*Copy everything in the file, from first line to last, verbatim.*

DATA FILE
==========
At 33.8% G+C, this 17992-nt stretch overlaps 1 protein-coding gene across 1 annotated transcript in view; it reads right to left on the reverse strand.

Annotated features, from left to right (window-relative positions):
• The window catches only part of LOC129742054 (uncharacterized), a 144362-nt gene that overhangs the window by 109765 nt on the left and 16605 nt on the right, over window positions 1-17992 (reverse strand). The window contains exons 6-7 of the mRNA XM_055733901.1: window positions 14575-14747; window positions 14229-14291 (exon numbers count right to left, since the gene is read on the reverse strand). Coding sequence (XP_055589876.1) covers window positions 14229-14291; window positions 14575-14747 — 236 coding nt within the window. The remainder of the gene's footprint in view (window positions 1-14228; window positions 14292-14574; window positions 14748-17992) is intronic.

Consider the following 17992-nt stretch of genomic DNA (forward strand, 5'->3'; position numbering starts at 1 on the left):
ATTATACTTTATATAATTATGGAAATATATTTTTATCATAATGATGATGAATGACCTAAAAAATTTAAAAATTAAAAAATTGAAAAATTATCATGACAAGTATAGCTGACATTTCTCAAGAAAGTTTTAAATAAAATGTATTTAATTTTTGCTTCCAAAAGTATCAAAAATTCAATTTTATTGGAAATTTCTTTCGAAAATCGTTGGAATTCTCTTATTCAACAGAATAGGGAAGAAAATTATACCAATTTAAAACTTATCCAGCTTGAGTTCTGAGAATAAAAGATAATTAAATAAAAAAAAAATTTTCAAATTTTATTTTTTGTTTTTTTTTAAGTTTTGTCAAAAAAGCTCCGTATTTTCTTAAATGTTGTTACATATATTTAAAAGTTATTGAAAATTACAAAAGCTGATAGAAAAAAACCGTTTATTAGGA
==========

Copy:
At 33.8% G+C, this 17992-nt stretch overlaps 1 protein-coding gene across 1 annotated transcript in view; it reads right to left on the reverse strand.

Annotated features, from left to right (window-relative positions):
• The window catches only part of LOC129742054 (uncharacterized), a 144362-nt gene that overhangs the window by 109765 nt on the left and 16605 nt on the right, over window positions 1-17992 (reverse strand). The window contains exons 6-7 of the mRNA XM_055733901.1: window positions 14575-14747; window positions 14229-14291 (exon numbers count right to left, since the gene is read on the reverse strand). Coding sequence (XP_055589876.1) covers window positions 14229-14291; window positions 14575-14747 — 236 coding nt within the window. The remainder of the gene's footprint in view (window positions 1-14228; window positions 14292-14574; window positions 14748-17992) is intronic.

Consider the following 17992-nt stretch of genomic DNA (forward strand, 5'->3'; position numbering starts at 1 on the left):
ATTATACTTTATATAATTATGGAAATATATTTTTATCATAATGATGATGAATGACCTAAAAAATTTAAAAATTAAAAAATTGAAAAATTATCATGACAAGTATAGCTGACATTTCTCAAGAAAGTTTTAAATAAAATGTATTTAATTTTTGCTTCCAAAAGTATCAAAAATTCAATTTTATTGGAAATTTCTTTCGAAAATCGTTGGAATTCTCTTATTCAACAGAATAGGGAAGAAAATTATACCAATTTAAAACTTATCCAGCTTGAGTTCTGAGAATAAAAGATAATTAAATAAAAAAAAAATTTTCAAATTTTATTTTTTGTTTTTTTTTAAGTTTTGTCAAAAAAGCTCCGTATTTTCTTAAATGTTGTTACATATATTTAAAAGTTATTGAAAATTACAAAAGCTGATAGAAAAAAACCGTTTATTAGGA